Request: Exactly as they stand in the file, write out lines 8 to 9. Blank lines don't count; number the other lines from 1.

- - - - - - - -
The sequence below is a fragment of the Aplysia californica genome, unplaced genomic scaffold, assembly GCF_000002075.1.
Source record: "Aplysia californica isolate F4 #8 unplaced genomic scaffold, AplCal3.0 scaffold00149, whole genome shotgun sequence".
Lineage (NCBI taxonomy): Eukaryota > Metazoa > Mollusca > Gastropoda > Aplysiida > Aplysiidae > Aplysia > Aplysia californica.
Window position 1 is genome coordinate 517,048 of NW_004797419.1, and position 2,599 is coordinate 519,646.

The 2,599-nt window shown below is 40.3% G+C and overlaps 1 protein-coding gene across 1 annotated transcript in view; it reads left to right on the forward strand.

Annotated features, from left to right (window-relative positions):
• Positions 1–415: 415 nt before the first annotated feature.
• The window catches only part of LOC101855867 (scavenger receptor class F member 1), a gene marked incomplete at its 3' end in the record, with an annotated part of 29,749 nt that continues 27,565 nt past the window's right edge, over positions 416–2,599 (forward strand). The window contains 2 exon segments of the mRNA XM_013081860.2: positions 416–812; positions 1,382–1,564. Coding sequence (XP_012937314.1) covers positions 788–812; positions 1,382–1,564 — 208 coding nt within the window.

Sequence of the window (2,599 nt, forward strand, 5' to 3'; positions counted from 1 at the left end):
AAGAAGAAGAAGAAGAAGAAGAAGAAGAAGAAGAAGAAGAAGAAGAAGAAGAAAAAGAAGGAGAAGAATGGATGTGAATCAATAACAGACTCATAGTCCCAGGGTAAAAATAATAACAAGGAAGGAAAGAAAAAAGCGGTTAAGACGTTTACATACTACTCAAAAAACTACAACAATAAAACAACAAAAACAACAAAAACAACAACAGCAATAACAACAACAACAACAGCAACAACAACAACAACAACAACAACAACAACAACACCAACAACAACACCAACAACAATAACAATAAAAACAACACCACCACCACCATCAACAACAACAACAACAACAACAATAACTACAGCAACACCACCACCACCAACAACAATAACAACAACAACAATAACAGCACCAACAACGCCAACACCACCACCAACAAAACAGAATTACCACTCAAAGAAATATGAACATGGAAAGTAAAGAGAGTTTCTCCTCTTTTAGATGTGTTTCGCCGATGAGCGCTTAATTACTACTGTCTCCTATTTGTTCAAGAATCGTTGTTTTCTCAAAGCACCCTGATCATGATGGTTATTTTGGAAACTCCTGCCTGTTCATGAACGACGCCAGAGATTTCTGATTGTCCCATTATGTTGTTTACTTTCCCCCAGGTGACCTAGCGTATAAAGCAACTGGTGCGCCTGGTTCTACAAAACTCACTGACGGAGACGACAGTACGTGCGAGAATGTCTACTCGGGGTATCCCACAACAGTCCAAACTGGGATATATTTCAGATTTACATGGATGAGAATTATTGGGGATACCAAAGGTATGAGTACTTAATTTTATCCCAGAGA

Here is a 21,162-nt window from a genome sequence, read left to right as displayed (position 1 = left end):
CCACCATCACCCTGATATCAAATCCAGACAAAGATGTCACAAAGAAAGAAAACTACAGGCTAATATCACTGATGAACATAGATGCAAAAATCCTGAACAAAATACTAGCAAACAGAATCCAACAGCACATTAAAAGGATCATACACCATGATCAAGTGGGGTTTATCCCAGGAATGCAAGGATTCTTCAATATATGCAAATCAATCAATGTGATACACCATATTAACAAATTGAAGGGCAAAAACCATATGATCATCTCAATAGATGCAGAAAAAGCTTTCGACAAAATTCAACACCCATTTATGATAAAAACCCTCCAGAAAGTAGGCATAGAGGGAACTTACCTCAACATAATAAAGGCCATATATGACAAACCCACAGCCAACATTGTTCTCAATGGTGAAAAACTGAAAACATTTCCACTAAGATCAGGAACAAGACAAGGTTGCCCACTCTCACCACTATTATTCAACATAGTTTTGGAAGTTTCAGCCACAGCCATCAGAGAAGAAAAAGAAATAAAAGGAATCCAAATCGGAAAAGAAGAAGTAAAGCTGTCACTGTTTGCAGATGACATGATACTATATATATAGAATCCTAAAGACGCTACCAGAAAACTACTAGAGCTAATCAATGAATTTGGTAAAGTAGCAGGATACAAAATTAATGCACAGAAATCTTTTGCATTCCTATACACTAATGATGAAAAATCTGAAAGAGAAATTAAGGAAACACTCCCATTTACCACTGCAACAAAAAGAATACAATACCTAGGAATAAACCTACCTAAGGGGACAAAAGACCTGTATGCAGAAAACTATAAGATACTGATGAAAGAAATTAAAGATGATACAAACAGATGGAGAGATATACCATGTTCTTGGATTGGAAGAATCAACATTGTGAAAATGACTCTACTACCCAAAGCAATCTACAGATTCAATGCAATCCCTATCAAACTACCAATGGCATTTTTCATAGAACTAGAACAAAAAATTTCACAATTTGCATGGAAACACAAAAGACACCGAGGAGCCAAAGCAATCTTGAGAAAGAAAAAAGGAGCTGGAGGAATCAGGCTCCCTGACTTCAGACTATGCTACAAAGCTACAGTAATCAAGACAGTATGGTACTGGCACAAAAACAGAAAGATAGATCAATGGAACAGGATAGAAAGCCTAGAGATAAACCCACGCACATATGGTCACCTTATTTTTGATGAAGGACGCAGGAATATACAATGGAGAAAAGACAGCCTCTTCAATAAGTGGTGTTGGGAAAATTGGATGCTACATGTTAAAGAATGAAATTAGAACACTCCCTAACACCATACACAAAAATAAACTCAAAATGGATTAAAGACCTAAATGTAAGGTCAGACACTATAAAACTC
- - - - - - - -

• The window catches only part of LOC101855867 (scavenger receptor class F member 1), a gene marked incomplete at its 3' end in the record, with an annotated part of 29,749 nt that continues 27,565 nt past the window's right edge, over positions 416–2,599 (forward strand). The window contains 2 exon segments of the mRNA XM_013081860.2: positions 416–812; positions 1,382–1,564. Coding sequence (XP_012937314.1) covers positions 788–812; positions 1,382–1,564 — 208 coding nt within the window.

Sequence of the window (2,599 nt, forward strand, 5' to 3'; positions counted from 1 at the left end):